The scattering of the Hovsepians

The Hovsepians of Suedia were silkworm farmers. As Nana's story is told, we learn fairly well what happened to most of them. Most of this came to her either through her Uncle George, or through letters from her mother.

Elias Hovsepian, her father, died during a pogrom against the Armenians in the Musa Dagh region in March, 1909. The pogroms extended down from Adana, where the local governor carried out orders from Sultan Abdul Hamid II. Grandfather's family had felt Abdul Hamid's wrath in an earlier pogrom around Malatia in 1895.

Mariam (Boyajian) Hovsepian survived and held her family together as best she could. Uncle George had helped her place Nana and her sister Violet (born 1905) in the Beirut orphanage. Joseph (born 1903) went to an orphanage (I do not know where) and but left that and eventually came to Cairo and Uncle George.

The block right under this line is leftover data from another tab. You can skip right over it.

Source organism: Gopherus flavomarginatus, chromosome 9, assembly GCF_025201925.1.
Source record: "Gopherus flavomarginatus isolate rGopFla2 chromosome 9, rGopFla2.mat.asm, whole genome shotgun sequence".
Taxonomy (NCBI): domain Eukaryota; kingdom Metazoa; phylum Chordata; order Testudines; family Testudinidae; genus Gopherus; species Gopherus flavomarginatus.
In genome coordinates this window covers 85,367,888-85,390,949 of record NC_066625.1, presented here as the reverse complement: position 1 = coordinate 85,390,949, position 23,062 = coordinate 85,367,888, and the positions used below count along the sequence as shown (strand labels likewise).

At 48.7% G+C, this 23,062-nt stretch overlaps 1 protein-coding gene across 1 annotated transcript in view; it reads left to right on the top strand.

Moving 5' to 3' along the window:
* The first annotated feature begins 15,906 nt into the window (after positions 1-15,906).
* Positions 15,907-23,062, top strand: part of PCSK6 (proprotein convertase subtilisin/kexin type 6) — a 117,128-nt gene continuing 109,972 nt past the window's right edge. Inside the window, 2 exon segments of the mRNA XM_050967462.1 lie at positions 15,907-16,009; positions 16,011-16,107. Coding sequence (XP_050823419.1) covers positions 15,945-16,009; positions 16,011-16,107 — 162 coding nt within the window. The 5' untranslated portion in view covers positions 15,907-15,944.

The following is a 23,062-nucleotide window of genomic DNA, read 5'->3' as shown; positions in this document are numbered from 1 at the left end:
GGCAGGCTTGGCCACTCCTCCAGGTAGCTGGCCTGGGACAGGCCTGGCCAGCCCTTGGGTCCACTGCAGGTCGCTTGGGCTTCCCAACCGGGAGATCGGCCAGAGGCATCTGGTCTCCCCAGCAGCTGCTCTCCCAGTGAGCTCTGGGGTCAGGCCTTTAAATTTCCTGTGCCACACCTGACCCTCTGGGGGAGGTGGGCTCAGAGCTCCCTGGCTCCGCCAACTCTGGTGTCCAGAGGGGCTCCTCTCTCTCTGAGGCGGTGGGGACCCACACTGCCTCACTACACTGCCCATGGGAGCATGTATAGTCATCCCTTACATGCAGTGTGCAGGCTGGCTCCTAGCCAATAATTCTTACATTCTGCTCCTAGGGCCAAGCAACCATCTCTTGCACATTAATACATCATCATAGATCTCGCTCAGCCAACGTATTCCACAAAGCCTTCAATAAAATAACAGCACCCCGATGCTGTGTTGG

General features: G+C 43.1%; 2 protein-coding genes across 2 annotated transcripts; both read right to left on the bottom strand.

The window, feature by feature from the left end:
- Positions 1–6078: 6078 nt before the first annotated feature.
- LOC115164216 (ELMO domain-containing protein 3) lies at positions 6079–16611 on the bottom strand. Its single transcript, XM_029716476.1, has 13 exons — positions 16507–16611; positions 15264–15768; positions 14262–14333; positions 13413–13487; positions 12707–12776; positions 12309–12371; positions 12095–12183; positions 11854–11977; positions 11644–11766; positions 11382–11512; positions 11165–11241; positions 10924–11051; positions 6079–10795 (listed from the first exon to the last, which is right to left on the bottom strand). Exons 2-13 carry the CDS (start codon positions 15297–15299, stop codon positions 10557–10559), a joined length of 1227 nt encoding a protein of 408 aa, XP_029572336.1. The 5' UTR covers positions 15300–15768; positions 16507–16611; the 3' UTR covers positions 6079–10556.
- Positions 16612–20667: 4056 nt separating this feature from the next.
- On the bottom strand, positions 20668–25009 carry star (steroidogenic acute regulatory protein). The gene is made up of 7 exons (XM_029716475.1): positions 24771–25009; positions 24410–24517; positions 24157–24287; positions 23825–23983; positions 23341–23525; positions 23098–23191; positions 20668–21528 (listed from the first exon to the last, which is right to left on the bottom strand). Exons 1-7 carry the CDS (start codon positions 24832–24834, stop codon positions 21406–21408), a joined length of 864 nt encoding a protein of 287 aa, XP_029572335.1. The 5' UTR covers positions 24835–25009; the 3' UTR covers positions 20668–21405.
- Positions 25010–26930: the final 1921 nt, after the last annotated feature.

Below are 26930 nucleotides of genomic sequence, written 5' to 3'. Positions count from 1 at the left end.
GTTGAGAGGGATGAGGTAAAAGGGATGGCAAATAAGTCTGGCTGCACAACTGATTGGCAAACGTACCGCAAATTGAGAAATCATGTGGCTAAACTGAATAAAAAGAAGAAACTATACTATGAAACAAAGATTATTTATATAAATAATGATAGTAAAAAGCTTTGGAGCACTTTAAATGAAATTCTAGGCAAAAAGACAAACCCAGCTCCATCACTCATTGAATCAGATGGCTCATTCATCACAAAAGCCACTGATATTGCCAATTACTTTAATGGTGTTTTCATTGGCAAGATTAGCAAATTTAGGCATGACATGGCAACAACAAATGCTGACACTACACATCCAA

Mariam's oldest daughter, Sarah (born 1896), went to work for a Greek family as a housekeeper. She married a Turkish man, who was injured as a soldier during World War I. They had a baby, who bore the same name as that of her baby brother, Movses (born 1908). Sarah and her mother lived with Sarah's husband and the two Movses in Antakya. During the war, Mariam's Movses died, probably of complications of malnutrition. I believe the date of Movses' death was 1917, but I cannot be sure. Sarah subsequently left her husband in Antakya and moved east to Yerevan. She married again. Our best guess is that she died in the early 1990s there. We know Nana received a letter from her in 1990, at which point Sarah would have been 94 years old.

{To come -- rest of the story for Violet and Joseph.}